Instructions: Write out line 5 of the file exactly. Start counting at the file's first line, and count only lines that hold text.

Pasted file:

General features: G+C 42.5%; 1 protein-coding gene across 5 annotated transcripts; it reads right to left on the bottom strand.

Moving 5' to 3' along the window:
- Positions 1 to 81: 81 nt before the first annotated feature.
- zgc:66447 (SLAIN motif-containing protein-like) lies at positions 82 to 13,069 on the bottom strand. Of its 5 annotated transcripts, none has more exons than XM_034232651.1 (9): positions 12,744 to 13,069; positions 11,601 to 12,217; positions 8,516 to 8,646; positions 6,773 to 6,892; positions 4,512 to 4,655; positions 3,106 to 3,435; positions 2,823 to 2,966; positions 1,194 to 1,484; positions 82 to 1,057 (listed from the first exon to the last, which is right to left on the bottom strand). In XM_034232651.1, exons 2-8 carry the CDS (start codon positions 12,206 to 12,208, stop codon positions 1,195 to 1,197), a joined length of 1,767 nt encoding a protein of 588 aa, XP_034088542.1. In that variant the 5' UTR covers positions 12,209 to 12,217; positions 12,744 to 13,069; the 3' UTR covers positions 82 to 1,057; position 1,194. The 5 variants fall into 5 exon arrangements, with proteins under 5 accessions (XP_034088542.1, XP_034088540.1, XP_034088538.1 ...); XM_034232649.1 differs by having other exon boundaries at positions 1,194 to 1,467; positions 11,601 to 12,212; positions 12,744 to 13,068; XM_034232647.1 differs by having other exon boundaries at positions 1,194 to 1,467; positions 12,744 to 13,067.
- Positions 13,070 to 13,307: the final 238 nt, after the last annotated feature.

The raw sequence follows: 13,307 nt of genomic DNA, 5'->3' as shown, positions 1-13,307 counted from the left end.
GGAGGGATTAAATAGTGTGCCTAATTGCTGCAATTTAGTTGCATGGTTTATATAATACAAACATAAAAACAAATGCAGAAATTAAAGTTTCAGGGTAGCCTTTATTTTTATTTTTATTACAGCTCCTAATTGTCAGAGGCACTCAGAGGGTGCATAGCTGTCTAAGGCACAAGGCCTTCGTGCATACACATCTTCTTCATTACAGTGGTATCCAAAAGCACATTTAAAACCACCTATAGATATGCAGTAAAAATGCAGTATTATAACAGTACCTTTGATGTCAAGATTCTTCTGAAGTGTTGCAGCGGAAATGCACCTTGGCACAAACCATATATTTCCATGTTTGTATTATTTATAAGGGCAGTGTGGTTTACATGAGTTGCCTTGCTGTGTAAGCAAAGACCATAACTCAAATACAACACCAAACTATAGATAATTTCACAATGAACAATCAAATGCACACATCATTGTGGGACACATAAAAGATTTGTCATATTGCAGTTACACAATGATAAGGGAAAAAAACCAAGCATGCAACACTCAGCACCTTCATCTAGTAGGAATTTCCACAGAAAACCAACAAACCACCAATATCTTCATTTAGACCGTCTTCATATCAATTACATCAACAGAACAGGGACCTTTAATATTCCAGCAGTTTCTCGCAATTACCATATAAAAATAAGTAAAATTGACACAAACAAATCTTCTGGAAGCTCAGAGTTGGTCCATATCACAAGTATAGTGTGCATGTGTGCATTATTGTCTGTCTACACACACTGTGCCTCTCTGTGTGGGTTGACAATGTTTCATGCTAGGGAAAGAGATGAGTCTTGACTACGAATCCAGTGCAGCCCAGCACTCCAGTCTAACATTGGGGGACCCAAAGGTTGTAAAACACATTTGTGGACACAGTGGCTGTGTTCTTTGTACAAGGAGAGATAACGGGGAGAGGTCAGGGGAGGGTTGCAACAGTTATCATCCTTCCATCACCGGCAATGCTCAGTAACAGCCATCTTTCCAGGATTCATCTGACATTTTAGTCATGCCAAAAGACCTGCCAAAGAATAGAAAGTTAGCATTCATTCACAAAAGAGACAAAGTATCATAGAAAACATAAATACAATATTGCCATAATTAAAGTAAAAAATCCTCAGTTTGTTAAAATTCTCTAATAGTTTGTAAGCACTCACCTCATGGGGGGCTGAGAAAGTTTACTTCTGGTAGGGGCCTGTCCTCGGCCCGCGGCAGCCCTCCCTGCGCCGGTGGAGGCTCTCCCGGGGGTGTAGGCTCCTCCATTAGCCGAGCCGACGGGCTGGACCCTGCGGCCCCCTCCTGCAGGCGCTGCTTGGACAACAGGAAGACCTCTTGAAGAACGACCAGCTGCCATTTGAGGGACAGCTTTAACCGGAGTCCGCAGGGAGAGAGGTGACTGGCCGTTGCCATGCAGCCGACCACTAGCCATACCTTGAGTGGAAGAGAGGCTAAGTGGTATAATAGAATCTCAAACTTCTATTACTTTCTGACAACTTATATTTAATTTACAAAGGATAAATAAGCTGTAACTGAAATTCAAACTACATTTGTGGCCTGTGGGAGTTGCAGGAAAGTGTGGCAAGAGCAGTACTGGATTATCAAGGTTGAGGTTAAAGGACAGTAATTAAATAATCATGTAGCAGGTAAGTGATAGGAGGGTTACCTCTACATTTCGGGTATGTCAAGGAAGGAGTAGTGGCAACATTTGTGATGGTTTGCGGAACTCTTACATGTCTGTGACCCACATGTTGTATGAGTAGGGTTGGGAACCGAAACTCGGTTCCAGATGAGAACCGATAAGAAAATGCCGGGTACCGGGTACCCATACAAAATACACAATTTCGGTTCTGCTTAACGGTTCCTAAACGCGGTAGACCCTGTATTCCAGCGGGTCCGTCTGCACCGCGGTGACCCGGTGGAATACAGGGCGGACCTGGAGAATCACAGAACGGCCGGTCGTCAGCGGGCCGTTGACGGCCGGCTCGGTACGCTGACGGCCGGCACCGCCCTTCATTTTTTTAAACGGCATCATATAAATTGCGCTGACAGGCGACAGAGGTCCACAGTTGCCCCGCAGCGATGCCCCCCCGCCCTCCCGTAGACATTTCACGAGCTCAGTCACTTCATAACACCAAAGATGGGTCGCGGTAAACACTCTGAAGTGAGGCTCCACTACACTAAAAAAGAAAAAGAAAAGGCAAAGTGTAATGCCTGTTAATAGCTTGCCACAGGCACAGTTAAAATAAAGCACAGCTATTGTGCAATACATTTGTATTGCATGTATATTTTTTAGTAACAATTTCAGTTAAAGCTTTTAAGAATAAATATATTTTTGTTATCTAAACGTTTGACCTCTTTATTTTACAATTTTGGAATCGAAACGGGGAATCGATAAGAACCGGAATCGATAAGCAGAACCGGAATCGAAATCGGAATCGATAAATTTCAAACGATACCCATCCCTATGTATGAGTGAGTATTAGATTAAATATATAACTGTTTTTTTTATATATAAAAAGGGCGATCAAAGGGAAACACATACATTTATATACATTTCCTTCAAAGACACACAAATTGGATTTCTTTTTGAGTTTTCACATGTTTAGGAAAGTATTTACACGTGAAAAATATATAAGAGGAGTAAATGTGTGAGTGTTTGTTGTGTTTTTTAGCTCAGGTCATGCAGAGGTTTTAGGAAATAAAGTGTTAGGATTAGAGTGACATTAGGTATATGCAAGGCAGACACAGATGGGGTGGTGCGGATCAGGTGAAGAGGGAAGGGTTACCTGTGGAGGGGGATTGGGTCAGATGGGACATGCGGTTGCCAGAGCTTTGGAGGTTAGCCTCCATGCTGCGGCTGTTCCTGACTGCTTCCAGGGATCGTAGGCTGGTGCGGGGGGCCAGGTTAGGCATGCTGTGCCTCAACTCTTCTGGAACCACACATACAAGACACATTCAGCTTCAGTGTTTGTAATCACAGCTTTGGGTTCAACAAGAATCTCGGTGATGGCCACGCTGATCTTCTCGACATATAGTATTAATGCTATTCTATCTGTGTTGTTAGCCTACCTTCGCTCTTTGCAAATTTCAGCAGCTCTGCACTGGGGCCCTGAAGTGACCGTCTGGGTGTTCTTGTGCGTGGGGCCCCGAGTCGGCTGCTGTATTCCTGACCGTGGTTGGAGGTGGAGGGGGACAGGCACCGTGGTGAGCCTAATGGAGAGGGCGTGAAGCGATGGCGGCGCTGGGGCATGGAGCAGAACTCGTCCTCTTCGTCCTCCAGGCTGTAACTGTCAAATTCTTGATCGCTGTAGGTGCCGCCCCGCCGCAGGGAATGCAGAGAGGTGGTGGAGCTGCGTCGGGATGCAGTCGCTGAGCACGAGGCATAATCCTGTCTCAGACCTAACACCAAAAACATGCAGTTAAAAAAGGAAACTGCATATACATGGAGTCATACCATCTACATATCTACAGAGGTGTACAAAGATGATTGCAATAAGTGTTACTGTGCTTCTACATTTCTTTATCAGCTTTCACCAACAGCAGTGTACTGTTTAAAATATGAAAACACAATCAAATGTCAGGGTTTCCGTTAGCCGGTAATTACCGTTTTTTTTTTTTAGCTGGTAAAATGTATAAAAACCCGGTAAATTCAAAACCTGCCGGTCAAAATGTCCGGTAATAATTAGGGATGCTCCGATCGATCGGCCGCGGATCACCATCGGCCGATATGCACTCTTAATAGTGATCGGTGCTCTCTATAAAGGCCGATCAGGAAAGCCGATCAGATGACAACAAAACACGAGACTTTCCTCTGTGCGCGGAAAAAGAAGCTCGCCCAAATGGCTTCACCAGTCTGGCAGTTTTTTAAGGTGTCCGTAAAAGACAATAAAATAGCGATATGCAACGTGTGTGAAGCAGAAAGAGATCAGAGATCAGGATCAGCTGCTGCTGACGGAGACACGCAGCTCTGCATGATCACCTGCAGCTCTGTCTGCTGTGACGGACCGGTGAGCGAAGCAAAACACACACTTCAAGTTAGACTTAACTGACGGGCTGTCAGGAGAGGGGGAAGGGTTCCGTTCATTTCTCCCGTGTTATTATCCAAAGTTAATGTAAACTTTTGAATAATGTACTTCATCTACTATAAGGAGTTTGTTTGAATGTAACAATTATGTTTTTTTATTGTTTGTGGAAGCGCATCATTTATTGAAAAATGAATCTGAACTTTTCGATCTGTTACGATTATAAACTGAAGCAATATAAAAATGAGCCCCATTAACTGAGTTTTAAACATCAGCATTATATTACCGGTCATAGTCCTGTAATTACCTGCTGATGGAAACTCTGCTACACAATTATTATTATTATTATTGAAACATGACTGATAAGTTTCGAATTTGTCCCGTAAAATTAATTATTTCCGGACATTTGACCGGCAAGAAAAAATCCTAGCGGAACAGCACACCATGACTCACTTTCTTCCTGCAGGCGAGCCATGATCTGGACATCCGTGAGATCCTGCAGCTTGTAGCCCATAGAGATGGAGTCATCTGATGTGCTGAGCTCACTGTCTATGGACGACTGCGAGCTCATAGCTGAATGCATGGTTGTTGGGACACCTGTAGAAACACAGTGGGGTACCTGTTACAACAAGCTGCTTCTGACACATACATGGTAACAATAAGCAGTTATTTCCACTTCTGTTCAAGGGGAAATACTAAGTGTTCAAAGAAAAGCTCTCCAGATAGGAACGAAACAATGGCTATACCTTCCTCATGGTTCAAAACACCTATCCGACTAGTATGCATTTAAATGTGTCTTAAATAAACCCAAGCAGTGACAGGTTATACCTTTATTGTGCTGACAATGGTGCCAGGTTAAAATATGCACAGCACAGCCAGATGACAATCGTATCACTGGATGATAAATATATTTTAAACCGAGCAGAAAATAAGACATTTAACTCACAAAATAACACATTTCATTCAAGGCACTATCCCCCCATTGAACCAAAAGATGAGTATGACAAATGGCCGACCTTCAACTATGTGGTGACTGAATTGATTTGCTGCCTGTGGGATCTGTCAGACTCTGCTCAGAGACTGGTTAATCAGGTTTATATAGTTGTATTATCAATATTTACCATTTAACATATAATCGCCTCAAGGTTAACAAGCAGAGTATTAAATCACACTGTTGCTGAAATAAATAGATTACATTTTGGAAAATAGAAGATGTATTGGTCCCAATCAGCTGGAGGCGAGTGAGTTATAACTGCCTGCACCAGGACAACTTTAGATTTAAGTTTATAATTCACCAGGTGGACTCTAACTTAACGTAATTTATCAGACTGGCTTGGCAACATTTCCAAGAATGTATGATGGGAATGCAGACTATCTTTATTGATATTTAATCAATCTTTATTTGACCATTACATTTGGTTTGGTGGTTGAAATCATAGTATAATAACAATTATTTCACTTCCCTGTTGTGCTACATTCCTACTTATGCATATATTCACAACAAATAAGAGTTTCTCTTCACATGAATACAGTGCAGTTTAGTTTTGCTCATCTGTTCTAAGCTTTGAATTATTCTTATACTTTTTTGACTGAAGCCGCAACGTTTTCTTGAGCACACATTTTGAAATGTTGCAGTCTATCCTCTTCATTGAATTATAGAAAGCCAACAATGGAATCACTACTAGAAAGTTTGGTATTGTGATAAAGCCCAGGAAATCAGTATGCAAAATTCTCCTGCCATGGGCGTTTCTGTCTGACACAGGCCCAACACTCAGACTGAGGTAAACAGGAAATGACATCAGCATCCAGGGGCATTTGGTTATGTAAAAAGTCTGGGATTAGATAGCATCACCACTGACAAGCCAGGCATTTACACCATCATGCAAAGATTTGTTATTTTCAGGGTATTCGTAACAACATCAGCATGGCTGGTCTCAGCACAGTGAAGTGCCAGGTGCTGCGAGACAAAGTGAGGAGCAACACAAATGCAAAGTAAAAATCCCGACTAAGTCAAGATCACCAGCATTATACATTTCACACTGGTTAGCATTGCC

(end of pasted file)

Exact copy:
- Positions 13,070 to 13,307: the final 238 nt, after the last annotated feature.